Illinois to expunge criminal records for marijuana related offenses

Twitter icon

Illinois is now the 11th state to legalize the selling and use of recreational marijuana for adults, a chief success for cannabis supporters who integrated "social justice" proposals into the measure.

When Gov. J.B. Pritzker's signed the new law it became the first of its kind to be passed by a state legislature and bear the signature of a governor. It was the crowning moment of a legislative year in which legalization efforts sputtered in New York and New Jersey despite heavy pressure from proponents. Illinois, which has more than 12 million residents, is the second-most-populous state to permit recreational cannabis, behind California. Regulators will spend the next few months developing a system for taxing and testing cannabis and will launch sales Jan. 1, 2020.

"This is a major milestone for the movement to end marijuana prohibition in the United States. It is the clearest sign yet that lawmakers are catching up with the people on this issue," said Mason Tvert, who helped create Colorado's first-in-the-nation cannabis system in 2014. "A strong and steadily growing majority of Americans support legalization, and observers have wondered when it would start translating into major victories in state legislatures. Illinois just answered that question."

Marijuana remains illegal at the federal level, but since 2014, federal prosecutors have generally ignored marijuana sales in 10 states that legalized personal use: Alaska, California, Colorado, Maine, Massachusetts, Michigan, Oregon, Nevada, Vermont and Washington, along with the District of Columbia.

In all of those states but Vermont, voters approved legalization. Vermont's legislatively approved measure permits only personal growing and use, not sales.

The Illinois law lets resident adults buy and possess up to 30 grams of cannabis "flower," along with marijuana-infused foods known as edibles and small amounts of highly concentrated extracts. Nonresidents could buy half the amount.

Consumers would pay up to 34.75% tax on their purchases, depending on potency. Regulators would give preference points to members of minority groups seeking to get business licenses, and state-certified labs would test products for potency and contaminants, a growing concern among users. Backers said the measure will create jobs in communities around the state, an argument made by Canadian officials when they legalized marijuana nationally last year.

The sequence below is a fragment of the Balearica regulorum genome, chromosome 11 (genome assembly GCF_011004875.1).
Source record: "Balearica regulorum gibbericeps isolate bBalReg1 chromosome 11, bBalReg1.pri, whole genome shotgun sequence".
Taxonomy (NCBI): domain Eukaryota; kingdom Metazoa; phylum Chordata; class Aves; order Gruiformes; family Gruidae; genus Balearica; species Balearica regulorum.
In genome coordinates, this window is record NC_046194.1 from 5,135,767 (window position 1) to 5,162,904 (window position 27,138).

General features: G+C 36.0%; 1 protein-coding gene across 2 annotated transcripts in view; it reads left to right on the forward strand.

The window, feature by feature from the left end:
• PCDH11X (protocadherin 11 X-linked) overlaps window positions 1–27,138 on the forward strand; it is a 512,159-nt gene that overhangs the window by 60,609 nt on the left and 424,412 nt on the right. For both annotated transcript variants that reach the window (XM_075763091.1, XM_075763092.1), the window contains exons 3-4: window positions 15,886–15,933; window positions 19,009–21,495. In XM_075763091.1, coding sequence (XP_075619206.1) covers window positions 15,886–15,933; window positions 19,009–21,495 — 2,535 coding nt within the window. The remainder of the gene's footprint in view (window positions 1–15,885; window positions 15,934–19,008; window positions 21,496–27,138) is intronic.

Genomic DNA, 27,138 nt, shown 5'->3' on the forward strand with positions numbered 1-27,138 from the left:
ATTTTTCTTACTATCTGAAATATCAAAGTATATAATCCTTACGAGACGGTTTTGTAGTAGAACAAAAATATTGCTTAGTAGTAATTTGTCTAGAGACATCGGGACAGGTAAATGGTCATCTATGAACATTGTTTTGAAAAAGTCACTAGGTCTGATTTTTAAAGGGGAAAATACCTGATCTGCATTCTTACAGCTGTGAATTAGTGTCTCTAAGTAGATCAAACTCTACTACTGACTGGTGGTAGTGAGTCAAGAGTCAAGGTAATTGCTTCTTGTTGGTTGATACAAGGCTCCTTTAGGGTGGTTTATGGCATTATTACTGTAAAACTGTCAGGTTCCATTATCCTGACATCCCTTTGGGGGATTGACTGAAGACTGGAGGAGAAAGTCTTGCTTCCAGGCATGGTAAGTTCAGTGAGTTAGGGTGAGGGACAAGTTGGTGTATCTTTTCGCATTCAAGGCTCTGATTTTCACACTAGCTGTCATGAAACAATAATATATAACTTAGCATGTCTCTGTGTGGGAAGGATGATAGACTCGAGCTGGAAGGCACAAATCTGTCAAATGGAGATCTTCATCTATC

"Today, we are giving hundreds of thousands of people the chance at a better life - jobs, housing and real opportunity," Pritzker said.

Money raised by the new taxes would first be dedicated to expunging about 770,000 minor cannabis-related cases. Expungement has long been a goal of marijuana-legalization advocates, who argue the federal government's war on drugs disproportionately targeted minorities. Other states have similar provisions, usually added after the fact, but Illinois' law is the first to contain such a sweeping expungement provision from the start. Any tax money left over would be used to support drug treatment and enforcement programs, improve mental health counseling access and bolster the state's general fund.

Lawmakers in New York and New Jersey got bogged down in exactly how their programs would work and failed to reach consensus on how to proceed.

Kris Krane, a member of the marijuana trade group National Cannabis Industry Association, said Illinois' move would probably pave the way for more legislative legalization.

Sam Dorf, chief growth officer of multistate marijuana company Verano Holdings, said he thinks the Illinois measure provides a framework for other state legislatures, especially when it comes to controlling growth and limiting oversupply, which can be diverted to the black market.

"We believe this legislation sets up a strong, well-regulated program that will be successful and serve as a model for New York, New Jersey and other states that are considering legalization," he said.

Tvert, who works for Denver-based cannabis-industry firm VS Strategies, said Ohio, North Dakota and Minnesota could be among the next states to pursue legalization, especially since the Illinois Legislature took the plunge into sales.

e-mail icon Facebook icon Twitter icon LinkedIn icon Reddit icon
Rate this article: 
Article category: 
Regional Marijuana News: